The Caribbean is a magical place of palm trees, white sand beaches, turquoise waters and sunshine, all blessed with a wonderful climate. Stretching from Florida in the United States to Venezuela in South America, the region is home to more than 700 islands, islets, and cays. Home to Europe’s first colonies in the New World, the Caribbean has been defined over the centuries by its multitude of influences, from British, French and Spanish to Dutch and even Swedish colonisers. Combined with a burgeoning African slave population, a diminishing indigenous population and a host of other migrant cultures that have come to call these island home, the culture of the Caribbean is a genuine blend that is reflected in its people, its languages and its food.
Trinidad & Tobago
Trinidad and Tobago officially known as the Republic of Trinidad and Tobago; a twin island county geographically located at the northern edge of South America just off the coast of north-eastern Venezuela. Trinidad in contrast to Tobago is much larger, boisterous and industrialised.
Trinidad capitalized on the late 70’s oil-boom riches to become one of the most industrialised and developed economies in the region. The country is also world famous as the birthplace of Carnival and hosts one of the worlds greatest street parties. It is also the birthplace of Nobel Laureate V.S Naipaul and world record holding cricketer Brian Lara.
The world famous Trinidad Carnival, falls in February or March, however arrivals at either times can still enjoy in the unique Calypso and Soca music at the multiple nightclubs in the capital city of Port-of-Spain.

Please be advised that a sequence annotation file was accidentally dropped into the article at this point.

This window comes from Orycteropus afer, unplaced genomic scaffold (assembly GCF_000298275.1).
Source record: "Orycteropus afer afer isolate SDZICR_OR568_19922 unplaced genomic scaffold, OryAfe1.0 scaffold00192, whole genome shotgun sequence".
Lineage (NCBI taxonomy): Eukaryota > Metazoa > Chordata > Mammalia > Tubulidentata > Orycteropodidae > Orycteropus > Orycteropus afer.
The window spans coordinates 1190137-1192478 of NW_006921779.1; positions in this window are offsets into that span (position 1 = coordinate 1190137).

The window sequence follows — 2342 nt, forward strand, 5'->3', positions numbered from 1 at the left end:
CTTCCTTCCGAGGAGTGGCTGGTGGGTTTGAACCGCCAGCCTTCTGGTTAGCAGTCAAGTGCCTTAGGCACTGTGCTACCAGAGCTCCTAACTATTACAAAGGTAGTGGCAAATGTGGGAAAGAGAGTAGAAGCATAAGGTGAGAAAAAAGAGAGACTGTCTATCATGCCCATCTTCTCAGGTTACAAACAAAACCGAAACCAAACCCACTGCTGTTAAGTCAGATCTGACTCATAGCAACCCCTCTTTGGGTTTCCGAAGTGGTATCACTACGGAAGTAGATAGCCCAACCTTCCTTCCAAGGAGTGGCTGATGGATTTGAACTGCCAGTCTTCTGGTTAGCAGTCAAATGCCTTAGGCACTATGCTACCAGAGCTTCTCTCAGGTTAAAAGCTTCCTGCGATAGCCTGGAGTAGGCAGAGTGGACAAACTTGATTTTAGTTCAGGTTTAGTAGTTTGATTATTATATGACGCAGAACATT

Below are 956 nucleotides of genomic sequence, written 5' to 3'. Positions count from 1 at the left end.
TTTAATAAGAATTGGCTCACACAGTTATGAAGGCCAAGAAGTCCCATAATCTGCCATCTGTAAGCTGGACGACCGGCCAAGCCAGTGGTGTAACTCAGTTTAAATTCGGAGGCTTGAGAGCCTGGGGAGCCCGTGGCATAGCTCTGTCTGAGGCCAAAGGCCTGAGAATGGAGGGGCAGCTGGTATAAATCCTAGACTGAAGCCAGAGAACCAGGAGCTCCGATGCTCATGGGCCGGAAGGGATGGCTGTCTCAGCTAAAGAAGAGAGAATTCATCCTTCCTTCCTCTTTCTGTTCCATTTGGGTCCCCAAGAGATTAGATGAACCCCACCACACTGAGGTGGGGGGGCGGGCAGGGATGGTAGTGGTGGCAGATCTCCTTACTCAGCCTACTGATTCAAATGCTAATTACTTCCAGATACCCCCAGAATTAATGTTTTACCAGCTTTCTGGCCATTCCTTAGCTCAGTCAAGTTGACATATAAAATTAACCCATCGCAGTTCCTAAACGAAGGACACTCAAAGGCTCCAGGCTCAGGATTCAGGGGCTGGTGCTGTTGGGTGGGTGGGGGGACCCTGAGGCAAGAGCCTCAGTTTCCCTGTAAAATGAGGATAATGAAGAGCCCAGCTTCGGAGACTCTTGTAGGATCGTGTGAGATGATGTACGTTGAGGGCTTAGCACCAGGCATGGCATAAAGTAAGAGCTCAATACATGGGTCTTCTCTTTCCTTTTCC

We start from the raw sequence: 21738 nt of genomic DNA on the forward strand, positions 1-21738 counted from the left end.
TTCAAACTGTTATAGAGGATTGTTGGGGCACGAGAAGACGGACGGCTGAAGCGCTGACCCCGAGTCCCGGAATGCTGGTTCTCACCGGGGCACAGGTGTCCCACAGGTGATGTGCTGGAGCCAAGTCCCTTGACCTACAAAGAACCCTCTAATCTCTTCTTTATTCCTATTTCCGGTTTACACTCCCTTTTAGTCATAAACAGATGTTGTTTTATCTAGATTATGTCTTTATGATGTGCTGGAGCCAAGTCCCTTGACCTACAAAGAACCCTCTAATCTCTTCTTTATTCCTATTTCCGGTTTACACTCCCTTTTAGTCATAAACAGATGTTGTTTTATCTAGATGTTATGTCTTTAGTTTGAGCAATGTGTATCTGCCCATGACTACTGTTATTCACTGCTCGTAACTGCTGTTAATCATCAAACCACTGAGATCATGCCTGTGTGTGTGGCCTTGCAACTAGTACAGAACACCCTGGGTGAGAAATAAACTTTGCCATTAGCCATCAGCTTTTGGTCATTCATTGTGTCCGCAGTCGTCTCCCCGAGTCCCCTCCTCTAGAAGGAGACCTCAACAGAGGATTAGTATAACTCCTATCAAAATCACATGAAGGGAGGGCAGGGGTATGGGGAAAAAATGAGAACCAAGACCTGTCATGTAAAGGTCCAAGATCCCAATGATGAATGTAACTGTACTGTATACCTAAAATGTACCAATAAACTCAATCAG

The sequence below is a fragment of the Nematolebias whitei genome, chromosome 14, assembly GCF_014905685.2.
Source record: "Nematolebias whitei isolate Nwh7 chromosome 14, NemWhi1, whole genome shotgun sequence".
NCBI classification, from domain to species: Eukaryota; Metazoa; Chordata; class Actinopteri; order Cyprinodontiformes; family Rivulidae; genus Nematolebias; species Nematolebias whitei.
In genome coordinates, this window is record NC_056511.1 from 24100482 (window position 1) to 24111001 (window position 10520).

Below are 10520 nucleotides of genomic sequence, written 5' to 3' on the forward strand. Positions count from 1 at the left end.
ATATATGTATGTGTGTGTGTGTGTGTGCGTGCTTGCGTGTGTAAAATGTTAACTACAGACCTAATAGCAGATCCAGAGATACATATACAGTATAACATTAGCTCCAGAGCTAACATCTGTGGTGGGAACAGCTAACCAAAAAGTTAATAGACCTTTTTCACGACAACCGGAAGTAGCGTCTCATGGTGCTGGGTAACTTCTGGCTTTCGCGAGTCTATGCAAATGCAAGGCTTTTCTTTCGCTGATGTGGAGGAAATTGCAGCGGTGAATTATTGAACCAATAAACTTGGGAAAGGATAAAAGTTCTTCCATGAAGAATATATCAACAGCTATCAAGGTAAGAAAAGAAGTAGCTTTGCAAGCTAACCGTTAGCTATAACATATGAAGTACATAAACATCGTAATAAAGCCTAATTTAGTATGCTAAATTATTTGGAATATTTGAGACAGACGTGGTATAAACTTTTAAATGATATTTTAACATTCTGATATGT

In sharp contrast to the more modern and developed Trinidad, sleepy Tobago is a short 21miles to the north of Trinidad and is the quintessential tropical Caribbean vacation destination, replete with hidden picture post card beaches, exotic marine life, and a diverse variety of endemic fauna and flora.
The words ‘Caribbean food’ instantly conjure up thoughts of spicy, hot, and tasty food, and it’s no wonder: the cuisine of the West Indies is the result of a range of different cultural influences. From Jamaica’s jerk seasonings brought in from Africa to the Indian roti that has become the national dish of Trinidad, not to mention the legacy of the indigenous Caribs and Arawaks found in spicy pepperpots, Caribbean cooking is a veritable melange of flavour.
The signature style of this cuisine is the unsparing use of herbs and spices for marinating meat and fish as well as adding that final touch before serving – and while there’s no one flavour that defines West Indian cooking, food lovers around the world know that the secret to Caribbean culinary success lies its unique blend of flavours.